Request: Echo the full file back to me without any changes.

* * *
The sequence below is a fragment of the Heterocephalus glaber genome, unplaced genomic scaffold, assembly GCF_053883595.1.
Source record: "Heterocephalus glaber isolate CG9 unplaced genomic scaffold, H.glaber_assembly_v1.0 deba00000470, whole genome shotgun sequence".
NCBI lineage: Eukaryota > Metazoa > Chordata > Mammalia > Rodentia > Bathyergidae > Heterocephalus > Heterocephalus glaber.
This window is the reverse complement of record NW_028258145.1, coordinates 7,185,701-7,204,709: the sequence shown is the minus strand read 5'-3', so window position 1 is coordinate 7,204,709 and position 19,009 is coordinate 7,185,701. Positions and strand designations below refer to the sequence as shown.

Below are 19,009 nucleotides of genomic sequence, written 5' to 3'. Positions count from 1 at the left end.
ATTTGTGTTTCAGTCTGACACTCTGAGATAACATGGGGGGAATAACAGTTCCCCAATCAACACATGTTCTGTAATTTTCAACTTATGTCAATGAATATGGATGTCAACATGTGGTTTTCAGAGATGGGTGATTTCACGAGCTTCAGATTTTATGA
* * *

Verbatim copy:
The sequence below is a fragment of the Heterocephalus glaber genome, unplaced genomic scaffold, assembly GCF_053883595.1.
Source record: "Heterocephalus glaber isolate CG9 unplaced genomic scaffold, H.glaber_assembly_v1.0 deba00000470, whole genome shotgun sequence".
NCBI lineage: Eukaryota > Metazoa > Chordata > Mammalia > Rodentia > Bathyergidae > Heterocephalus > Heterocephalus glaber.
This window is the reverse complement of record NW_028258145.1, coordinates 7,185,701-7,204,709: the sequence shown is the minus strand read 5'-3', so window position 1 is coordinate 7,204,709 and position 19,009 is coordinate 7,185,701. Positions and strand designations below refer to the sequence as shown.

Below are 19,009 nucleotides of genomic sequence, written 5' to 3'. Positions count from 1 at the left end.
ATTTGTGTTTCAGTCTGACACTCTGAGATAACATGGGGGGAATAACAGTTCCCCAATCAACACATGTTCTGTAATTTTCAACTTATGTCAATGAATATGGATGTCAACATGTGGTTTTCAGAGATGGGTGATTTCACGAGCTTCAGATTTTATGA